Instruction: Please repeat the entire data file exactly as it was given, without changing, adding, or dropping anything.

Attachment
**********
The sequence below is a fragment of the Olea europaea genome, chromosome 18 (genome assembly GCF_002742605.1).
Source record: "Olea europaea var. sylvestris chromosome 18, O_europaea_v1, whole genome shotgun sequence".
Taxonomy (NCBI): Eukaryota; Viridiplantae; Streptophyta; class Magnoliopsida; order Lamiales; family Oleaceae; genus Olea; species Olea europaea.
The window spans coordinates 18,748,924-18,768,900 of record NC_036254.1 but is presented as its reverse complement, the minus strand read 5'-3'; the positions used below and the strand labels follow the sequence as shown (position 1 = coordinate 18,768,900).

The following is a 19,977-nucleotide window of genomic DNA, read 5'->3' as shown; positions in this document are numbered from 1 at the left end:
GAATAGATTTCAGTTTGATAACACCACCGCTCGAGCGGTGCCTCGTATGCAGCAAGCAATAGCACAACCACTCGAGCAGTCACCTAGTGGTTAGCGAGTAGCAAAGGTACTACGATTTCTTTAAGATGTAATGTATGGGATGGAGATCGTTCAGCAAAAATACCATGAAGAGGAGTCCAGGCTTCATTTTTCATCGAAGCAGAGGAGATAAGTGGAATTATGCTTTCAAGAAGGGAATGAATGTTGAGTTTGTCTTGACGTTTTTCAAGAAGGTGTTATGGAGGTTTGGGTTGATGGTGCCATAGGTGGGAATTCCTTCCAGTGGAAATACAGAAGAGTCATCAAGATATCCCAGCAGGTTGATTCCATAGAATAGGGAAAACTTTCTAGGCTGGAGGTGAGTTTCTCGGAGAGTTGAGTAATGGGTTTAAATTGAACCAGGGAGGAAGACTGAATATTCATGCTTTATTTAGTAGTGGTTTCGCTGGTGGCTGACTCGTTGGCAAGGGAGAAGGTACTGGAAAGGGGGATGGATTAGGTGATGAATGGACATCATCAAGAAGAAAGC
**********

The sequence below is a fragment of the Olea europaea genome, chromosome 18 (genome assembly GCF_002742605.1).
Source record: "Olea europaea var. sylvestris chromosome 18, O_europaea_v1, whole genome shotgun sequence".
Taxonomy (NCBI): Eukaryota; Viridiplantae; Streptophyta; class Magnoliopsida; order Lamiales; family Oleaceae; genus Olea; species Olea europaea.
The window spans coordinates 18,748,924-18,768,900 of record NC_036254.1 but is presented as its reverse complement, the minus strand read 5'-3'; the positions used below and the strand labels follow the sequence as shown (position 1 = coordinate 18,768,900).

The following is a 19,977-nucleotide window of genomic DNA, read 5'->3' as shown; positions in this document are numbered from 1 at the left end:
GAATAGATTTCAGTTTGATAACACCACCGCTCGAGCGGTGCCTCGTATGCAGCAAGCAATAGCACAACCACTCGAGCAGTCACCTAGTGGTTAGCGAGTAGCAAAGGTACTACGATTTCTTTAAGATGTAATGTATGGGATGGAGATCGTTCAGCAAAAATACCATGAAGAGGAGTCCAGGCTTCATTTTTCATCGAAGCAGAGGAGATAAGTGGAATTATGCTTTCAAGAAGGGAATGAATGTTGAGTTTGTCTTGACGTTTTTCAAGAAGGTGTTATGGAGGTTTGGGTTGATGGTGCCATAGGTGGGAATTCCTTCCAGTGGAAATACAGAAGAGTCATCAAGATATCCCAGCAGGTTGATTCCATAGAATAGGGAAAACTTTCTAGGCTGGAGGTGAGTTTCTCGGAGAGTTGAGTAATGGGTTTAAATTGAACCAGGGAGGAAGACTGAATATTCATGCTTTATTTAGTAGTGGTTTCGCTGGTGGCTGACTCGTTGGCAAGGGAGAAGGTACTGGAAAGGGGGATGGATTAGGTGATGAATGGACATCATCAAGAAGAAAGC